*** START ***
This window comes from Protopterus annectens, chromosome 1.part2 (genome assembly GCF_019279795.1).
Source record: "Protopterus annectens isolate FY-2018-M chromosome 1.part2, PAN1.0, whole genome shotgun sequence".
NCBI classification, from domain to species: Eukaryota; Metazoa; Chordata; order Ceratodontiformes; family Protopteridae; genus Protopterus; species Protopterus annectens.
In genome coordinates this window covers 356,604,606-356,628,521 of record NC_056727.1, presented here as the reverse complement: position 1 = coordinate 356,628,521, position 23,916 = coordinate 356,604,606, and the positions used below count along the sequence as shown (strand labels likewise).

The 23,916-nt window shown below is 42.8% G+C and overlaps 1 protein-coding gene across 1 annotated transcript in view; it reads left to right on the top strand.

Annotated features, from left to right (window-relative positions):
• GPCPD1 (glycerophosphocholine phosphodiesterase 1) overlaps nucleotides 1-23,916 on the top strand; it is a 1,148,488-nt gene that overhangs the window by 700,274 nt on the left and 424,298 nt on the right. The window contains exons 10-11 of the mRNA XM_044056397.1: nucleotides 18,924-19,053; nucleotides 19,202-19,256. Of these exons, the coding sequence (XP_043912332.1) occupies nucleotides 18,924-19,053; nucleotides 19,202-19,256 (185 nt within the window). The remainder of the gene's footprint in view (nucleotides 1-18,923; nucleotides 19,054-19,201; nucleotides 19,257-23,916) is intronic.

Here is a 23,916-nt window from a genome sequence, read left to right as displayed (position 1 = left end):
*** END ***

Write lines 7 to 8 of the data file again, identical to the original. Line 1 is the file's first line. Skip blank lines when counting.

• GPCPD1 (glycerophosphocholine phosphodiesterase 1) overlaps nucleotides 1-23,916 on the top strand; it is a 1,148,488-nt gene that overhangs the window by 700,274 nt on the left and 424,298 nt on the right. The window contains exons 10-11 of the mRNA XM_044056397.1: nucleotides 18,924-19,053; nucleotides 19,202-19,256. Of these exons, the coding sequence (XP_043912332.1) occupies nucleotides 18,924-19,053; nucleotides 19,202-19,256 (185 nt within the window). The remainder of the gene's footprint in view (nucleotides 1-18,923; nucleotides 19,054-19,201; nucleotides 19,257-23,916) is intronic.

Here is a 23,916-nt window from a genome sequence, read left to right as displayed (position 1 = left end):